Depending on their relationship to the business, two types of stakeholders can be distinguished: economic and social stakeholders. Economic stakeholders are all those who invest in the economic traffic with the business and who bear part of the risk. Groups that come to mind then are: managers, employees, shareholders, consumers, suppliers, partners in a joint venture, and competitors. What characterizes the relationship with economic stakeholders is that there is an economic exchange: labor against wages, capital against dividends, raw materials, supplier services, and consumer products against current prices. It might be surprising that competitors are seen as business stakeholders as well, but businesses do have moral obligations towards competitors. For example, justified competitor interests are at stake when a number of businesses in an industry forms a cartel and thereby puts other competitors at a disadvantage or when a business harms the reputation of the entire industry by behaving irresponsibly.
Corporate moral responsibility does not stop at the circle of economic stakeholders. A business is also responsible for parties in society which may not have any business involvement in the business, but do in some way have an interest in what that business does. Society expects an organization, business, or industry to recognized obligations with regard to interests, whether they are private or public, that are clearly outside the domain of mutual transactions, but which nevertheless merit being put on the agenda of the board. For example: interests of future generations, the environment, and the underprivileged in society. The list can be made considerably longer and more concrete, so it includes the obligation to be cautious about engaging in genetic experiments or about supplying particular forms of detrainment; the obligation to put political pressure on repressive regimes with which a business, directly or indirectly, has established business relationships; the obligation to make fighting unemployment a separate policy issue, not subject to the business’s competitive and financial position; and the obligation to engage in serious dialogue with groups claiming to represent a public interest, but which do not participate in any economic transaction with the firm (van Luijk and Schilder 1997). As a result of the increased scale and complexity of businesses, the circle of social stakeholders has expanded considerably. Businesses managing a nuclear power plant are responsible for millions of stakeholders. Companies manufacturing substances that damage the ozone layer can even count humanity as a whole among its stakeholders.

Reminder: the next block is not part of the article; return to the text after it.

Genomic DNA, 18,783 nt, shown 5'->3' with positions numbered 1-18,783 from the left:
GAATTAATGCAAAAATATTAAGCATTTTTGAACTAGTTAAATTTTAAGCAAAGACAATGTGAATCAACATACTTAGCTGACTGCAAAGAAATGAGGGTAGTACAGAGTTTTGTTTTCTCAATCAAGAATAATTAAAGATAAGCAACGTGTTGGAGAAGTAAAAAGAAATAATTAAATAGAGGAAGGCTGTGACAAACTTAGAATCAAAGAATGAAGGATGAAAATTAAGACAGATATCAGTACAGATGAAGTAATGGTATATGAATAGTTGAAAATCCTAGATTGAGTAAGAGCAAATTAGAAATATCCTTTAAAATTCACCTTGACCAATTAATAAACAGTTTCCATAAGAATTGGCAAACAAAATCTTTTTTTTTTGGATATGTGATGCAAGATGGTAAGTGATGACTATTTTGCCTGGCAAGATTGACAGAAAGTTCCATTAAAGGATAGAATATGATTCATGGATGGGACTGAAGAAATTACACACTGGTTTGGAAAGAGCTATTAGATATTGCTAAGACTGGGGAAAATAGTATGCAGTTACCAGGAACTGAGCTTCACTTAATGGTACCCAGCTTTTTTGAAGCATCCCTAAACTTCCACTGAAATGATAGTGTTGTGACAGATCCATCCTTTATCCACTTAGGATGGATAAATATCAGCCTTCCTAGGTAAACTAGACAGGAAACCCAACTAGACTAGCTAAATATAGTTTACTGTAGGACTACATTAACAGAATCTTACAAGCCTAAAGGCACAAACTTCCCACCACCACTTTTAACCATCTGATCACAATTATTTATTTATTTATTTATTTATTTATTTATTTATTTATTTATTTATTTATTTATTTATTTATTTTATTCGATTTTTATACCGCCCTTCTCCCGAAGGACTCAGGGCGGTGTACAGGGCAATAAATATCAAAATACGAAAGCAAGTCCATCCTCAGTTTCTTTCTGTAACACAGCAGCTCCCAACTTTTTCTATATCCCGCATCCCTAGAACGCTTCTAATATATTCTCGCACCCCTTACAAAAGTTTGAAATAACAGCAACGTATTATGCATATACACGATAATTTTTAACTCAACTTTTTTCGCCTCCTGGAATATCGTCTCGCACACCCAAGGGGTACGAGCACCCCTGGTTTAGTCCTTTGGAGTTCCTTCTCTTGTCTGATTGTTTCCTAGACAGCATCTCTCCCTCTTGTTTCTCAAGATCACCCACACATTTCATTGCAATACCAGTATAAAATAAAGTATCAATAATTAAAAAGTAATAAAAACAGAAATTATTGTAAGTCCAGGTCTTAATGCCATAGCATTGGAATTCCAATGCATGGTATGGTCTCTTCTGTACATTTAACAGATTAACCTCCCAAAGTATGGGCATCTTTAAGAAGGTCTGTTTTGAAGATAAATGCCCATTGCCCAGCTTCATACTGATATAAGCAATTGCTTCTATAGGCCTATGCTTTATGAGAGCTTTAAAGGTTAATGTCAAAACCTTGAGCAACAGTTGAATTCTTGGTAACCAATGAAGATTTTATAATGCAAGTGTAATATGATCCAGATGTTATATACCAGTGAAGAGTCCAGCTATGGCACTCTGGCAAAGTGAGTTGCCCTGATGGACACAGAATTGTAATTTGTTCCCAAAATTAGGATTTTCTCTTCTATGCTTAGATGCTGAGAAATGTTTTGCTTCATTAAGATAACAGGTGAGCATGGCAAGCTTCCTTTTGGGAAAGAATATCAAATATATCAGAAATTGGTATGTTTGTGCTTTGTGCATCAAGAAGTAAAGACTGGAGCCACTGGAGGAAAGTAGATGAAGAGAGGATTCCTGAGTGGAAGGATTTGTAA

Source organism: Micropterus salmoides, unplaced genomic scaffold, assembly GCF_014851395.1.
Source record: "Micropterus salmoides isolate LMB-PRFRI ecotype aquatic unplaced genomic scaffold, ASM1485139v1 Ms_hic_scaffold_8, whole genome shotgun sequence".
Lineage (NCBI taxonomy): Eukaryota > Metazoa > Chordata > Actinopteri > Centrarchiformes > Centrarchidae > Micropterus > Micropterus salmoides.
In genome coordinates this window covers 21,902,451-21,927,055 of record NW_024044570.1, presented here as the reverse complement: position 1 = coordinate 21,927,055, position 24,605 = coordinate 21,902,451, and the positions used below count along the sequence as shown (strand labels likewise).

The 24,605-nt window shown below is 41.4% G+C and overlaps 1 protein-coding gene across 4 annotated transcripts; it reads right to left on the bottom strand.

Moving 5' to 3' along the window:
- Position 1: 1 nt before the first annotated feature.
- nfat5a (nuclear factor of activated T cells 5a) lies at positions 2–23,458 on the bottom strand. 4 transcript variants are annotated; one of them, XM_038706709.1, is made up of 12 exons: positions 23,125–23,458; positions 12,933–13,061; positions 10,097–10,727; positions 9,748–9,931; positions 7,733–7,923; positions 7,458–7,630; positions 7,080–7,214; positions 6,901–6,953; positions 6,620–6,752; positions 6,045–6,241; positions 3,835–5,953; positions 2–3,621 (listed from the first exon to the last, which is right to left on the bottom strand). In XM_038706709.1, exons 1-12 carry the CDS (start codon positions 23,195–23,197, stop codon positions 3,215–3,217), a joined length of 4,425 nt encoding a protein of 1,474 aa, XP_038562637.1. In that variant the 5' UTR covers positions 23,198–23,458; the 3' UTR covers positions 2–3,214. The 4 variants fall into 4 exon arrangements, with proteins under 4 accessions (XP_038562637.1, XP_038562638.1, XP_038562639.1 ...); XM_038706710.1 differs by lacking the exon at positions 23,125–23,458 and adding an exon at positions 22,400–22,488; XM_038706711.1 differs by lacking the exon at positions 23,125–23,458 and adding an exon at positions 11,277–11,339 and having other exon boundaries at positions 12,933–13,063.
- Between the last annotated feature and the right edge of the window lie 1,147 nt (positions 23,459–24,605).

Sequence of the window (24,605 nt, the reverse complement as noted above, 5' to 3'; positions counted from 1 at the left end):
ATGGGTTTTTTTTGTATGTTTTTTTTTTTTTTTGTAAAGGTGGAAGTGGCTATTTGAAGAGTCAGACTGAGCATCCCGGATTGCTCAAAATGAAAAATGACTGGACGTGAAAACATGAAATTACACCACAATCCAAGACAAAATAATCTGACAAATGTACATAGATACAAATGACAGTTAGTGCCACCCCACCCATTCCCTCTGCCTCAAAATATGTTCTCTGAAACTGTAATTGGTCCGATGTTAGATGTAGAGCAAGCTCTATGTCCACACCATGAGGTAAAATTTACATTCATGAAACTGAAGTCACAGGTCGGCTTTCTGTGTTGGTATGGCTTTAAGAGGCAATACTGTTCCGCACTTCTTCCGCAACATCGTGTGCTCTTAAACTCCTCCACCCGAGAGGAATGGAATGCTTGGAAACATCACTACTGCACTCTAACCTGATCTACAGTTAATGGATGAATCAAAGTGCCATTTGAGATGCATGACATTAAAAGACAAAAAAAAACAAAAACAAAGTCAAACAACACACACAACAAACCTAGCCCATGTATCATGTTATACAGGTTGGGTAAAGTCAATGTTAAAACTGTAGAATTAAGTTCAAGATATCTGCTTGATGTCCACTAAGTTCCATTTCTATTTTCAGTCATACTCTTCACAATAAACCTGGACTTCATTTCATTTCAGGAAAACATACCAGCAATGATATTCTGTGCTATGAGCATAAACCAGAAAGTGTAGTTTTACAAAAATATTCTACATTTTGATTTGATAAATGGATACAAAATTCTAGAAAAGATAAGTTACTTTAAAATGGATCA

Based on how the scope of a company’s ethical responsibilities is defined, a plethora of stakeholders can be considered, and the list of legitimate social stakeholders can be extended indefinitely, it seems. Just consider how far into the future a company’s responsibility for future generations should be extended (Jeurissen and Keijzers 2004). I will not go into the details of the question of stakeholder identification here (Mitchell et al. 1997). I will only try to deal with the question of how the influence of social stakeholders should be organized, assuming that such influence is ethically plausible in at least some cases.
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